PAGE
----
The one thing to watch with herb teas is that a lot of herb teas now that you get have lots of flavorings in them which doesn’t really help. So you want to look for pure herb teas if you can.

Why fizzy drinks & artificial sweeteners should be avoided

Fizzy drinks, they really need to be avoided. And I’m sure that everybody’s seen all these articles on the TV about how many teaspoons of sugar is in one can of a fizzy drink.

Sometimes people then go on to artificial sweeteners. Now from the naturopathic point of view in the menopause, we really don’t recommend that you take artificial sweeteners at all. They can stress the liver and you don’t want that because the liver can be already stressed during the menopause. Artificial sweeteners can also interfere with your insulin control, and that can already be under a bit of pressure as well because of falling estrogen.

Fizzy drinks and fizzy water also tend to contain high levels of a mineral called phosphorous. Phosphorous will wash calcium from your bones which is not what you want because we already have the worry about osteoporosis in the menopause as well.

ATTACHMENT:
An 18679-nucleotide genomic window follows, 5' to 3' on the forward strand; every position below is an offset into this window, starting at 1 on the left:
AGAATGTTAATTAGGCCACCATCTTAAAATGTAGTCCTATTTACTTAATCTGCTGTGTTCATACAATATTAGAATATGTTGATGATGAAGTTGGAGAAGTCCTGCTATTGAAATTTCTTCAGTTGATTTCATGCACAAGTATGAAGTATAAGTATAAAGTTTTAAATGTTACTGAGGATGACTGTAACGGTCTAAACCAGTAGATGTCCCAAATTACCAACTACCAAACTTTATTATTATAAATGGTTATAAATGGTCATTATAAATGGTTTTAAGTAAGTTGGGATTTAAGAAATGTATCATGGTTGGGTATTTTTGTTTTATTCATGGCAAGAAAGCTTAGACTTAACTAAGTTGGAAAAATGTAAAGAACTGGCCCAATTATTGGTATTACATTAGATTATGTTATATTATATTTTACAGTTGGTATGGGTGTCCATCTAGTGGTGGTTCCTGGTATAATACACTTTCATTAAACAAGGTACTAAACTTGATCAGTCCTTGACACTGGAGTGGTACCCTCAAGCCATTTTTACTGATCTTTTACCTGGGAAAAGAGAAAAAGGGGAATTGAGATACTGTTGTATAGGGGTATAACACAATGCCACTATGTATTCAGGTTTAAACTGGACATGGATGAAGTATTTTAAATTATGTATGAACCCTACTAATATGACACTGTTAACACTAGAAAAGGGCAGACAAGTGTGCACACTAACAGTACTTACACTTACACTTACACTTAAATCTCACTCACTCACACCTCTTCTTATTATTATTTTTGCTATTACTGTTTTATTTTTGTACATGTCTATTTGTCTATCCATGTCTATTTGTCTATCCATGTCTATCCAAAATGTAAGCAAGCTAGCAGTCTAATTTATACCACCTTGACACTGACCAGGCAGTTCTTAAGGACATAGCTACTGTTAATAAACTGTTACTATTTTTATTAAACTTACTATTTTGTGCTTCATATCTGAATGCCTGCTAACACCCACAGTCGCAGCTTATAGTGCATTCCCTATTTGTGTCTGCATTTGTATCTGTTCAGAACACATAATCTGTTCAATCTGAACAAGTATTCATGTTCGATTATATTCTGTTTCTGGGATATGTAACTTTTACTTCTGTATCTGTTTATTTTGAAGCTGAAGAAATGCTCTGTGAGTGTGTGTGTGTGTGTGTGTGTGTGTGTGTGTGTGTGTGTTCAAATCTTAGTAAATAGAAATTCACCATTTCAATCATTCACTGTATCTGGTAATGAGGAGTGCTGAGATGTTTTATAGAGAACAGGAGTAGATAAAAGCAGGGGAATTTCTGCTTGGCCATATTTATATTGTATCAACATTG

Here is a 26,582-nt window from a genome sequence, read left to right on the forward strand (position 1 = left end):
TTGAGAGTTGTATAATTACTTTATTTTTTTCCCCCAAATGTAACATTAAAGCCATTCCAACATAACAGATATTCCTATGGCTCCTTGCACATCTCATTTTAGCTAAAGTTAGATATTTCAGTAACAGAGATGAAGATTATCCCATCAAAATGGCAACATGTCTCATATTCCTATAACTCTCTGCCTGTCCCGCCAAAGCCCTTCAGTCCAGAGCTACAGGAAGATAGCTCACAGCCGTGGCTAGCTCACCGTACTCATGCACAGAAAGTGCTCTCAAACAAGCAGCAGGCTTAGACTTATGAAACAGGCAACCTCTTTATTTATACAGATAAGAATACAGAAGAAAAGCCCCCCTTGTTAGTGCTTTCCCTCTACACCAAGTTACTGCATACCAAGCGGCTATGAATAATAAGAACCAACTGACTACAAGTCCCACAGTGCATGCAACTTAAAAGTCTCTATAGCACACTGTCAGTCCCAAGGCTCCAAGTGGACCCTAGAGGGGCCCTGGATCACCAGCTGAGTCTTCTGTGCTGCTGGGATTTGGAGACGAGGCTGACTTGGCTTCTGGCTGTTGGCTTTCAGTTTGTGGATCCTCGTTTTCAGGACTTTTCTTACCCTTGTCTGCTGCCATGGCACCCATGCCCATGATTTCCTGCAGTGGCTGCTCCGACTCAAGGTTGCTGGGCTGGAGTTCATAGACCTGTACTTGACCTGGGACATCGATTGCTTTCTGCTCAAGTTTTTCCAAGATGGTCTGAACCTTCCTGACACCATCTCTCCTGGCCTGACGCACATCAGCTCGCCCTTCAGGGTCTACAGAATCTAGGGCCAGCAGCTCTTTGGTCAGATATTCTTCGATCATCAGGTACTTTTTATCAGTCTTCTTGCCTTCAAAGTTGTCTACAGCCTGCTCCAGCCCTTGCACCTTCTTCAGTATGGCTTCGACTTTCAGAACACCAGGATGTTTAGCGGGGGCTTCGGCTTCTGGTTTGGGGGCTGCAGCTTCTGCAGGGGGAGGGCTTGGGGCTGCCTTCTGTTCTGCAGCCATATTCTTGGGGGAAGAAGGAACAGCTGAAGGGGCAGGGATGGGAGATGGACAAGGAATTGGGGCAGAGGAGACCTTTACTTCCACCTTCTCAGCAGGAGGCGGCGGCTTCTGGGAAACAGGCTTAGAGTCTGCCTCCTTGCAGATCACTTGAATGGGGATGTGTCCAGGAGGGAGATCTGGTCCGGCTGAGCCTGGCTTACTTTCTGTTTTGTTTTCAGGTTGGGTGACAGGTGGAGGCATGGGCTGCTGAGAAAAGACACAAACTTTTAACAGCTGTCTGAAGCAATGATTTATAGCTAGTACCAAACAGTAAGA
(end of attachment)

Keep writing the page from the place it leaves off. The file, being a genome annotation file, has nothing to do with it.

Give it a try!

So hopefully that’s given you a few tips about how to take water and also just how so important it is in the menopause. The great thing is it’s free, and drinking water can sometimes ease symptoms really, really quickly. So I just urge all of you: have a try. You’ve got absolutely nothing to lose.

Next week…

Now I hope to see you next week when I will be talking about why have my symptoms returned in the menopause. So I look forward to seeing you all next Monday for A.Vogel’s Menopause Mondays.

 

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Reactions

  • Tina

    I like de caff green tea with a teaspoon of Manuka honey-please tell me this is ok?!